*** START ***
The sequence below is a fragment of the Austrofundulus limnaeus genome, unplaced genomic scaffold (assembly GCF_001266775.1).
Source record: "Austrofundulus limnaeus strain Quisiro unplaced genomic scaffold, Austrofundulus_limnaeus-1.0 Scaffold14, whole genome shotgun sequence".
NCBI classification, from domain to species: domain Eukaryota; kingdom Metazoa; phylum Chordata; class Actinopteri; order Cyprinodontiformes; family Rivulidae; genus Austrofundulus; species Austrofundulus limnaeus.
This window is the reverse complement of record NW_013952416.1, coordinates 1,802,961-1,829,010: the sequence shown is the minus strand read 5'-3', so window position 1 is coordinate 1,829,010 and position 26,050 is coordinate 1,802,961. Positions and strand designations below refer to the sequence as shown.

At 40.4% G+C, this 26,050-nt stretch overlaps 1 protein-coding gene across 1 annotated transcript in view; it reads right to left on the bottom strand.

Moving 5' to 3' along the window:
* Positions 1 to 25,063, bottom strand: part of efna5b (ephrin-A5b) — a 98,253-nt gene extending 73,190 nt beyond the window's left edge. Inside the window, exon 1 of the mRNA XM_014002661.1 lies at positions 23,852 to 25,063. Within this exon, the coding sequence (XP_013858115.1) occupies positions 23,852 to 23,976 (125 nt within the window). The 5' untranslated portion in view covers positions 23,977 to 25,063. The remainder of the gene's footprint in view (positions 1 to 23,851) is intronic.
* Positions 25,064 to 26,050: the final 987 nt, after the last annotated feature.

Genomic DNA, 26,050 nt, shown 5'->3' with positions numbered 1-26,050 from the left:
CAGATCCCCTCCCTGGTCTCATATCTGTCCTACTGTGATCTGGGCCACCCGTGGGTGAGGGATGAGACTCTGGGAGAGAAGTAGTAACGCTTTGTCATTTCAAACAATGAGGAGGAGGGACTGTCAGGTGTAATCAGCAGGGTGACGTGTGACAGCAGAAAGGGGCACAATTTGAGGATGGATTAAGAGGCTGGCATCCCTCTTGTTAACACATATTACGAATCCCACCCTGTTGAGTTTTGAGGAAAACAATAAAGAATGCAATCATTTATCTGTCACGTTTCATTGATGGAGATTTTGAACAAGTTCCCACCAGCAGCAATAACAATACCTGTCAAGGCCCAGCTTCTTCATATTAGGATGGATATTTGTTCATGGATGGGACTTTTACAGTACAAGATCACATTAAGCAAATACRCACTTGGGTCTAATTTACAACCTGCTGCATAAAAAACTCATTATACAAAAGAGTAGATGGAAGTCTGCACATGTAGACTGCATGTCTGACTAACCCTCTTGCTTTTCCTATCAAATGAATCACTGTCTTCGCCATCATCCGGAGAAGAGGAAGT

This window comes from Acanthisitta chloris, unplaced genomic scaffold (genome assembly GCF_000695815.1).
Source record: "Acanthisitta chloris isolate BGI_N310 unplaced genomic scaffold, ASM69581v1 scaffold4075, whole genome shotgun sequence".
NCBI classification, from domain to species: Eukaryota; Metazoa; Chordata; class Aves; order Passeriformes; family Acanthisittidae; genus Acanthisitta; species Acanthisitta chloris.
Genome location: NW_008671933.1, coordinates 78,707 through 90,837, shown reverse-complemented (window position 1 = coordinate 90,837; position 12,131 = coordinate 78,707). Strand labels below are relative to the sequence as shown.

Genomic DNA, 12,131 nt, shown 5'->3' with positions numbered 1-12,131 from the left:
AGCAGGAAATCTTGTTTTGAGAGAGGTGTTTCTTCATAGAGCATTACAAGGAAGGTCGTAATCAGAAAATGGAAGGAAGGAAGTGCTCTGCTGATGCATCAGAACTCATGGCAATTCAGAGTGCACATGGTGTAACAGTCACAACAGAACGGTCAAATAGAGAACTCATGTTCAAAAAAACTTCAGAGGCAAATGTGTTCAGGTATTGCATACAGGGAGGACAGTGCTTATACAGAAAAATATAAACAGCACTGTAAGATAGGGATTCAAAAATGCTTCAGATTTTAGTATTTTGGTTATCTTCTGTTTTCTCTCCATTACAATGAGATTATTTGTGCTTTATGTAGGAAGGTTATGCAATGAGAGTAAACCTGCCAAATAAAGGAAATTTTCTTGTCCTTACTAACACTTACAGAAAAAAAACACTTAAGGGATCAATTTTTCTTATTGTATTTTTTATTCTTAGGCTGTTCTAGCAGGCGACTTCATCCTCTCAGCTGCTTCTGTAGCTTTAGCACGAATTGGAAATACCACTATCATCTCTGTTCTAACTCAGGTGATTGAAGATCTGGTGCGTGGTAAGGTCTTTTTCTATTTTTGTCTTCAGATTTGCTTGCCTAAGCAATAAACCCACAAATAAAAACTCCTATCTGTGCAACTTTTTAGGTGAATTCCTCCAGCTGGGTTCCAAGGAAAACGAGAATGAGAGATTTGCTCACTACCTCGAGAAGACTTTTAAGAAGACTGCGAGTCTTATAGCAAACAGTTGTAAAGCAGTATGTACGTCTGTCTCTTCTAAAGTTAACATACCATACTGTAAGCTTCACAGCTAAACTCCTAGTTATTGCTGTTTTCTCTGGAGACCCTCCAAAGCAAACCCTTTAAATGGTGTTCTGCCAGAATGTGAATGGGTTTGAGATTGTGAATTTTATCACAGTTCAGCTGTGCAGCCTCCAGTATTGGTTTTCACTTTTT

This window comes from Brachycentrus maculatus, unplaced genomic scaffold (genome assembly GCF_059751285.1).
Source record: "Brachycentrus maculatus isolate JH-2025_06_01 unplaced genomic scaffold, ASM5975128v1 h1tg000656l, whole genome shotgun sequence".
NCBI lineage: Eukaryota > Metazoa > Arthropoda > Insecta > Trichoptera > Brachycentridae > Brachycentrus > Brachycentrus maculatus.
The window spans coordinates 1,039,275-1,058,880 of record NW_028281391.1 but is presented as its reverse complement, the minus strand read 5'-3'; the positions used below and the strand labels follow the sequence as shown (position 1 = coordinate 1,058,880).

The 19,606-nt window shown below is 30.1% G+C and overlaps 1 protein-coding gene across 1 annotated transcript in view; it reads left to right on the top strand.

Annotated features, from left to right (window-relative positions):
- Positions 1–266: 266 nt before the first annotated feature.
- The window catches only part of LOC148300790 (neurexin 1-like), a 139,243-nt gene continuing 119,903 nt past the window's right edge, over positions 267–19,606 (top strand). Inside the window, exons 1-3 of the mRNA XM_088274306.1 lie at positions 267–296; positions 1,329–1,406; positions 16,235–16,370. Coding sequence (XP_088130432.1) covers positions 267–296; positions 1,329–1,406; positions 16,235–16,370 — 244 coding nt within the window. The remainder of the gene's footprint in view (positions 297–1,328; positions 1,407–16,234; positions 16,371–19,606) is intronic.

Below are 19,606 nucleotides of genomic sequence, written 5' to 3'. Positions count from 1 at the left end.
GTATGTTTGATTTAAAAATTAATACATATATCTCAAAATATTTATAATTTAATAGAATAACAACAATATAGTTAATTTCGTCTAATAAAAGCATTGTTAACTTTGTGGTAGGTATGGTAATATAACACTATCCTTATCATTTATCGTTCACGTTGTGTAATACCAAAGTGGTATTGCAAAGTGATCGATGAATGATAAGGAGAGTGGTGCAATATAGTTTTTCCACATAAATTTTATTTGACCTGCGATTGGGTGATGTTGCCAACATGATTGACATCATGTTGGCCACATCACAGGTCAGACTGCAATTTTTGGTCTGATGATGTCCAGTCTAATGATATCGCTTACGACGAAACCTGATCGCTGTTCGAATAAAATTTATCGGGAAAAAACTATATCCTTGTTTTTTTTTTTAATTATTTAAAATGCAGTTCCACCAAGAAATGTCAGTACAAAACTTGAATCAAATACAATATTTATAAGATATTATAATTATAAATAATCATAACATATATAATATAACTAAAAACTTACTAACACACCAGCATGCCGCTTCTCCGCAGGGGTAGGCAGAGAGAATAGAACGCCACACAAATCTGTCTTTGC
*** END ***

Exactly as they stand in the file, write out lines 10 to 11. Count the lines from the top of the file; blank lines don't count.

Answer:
CAGATCCCCTCCCTGGTCTCATATCTGTCCTACTGTGATCTGGGCCACCCGTGGGTGAGGGATGAGACTCTGGGAGAGAAGTAGTAACGCTTTGTCATTTCAAACAATGAGGAGGAGGGACTGTCAGGTGTAATCAGCAGGGTGACGTGTGACAGCAGAAAGGGGCACAATTTGAGGATGGATTAAGAGGCTGGCATCCCTCTTGTTAACACATATTACGAATCCCACCCTGTTGAGTTTTGAGGAAAACAATAAAGAATGCAATCATTTATCTGTCACGTTTCATTGATGGAGATTTTGAACAAGTTCCCACCAGCAGCAATAACAATACCTGTCAAGGCCCAGCTTCTTCATATTAGGATGGATATTTGTTCATGGATGGGACTTTTACAGTACAAGATCACATTAAGCAAATACRCACTTGGGTCTAATTTACAACCTGCTGCATAAAAAACTCATTATACAAAAGAGTAGATGGAAGTCTGCACATGTAGACTGCATGTCTGACTAACCCTCTTGCTTTTCCTATCAAATGAATCACTGTCTTCGCCATCATCCGGAGAAGAGGAAGT

This window comes from Acanthisitta chloris, unplaced genomic scaffold (genome assembly GCF_000695815.1).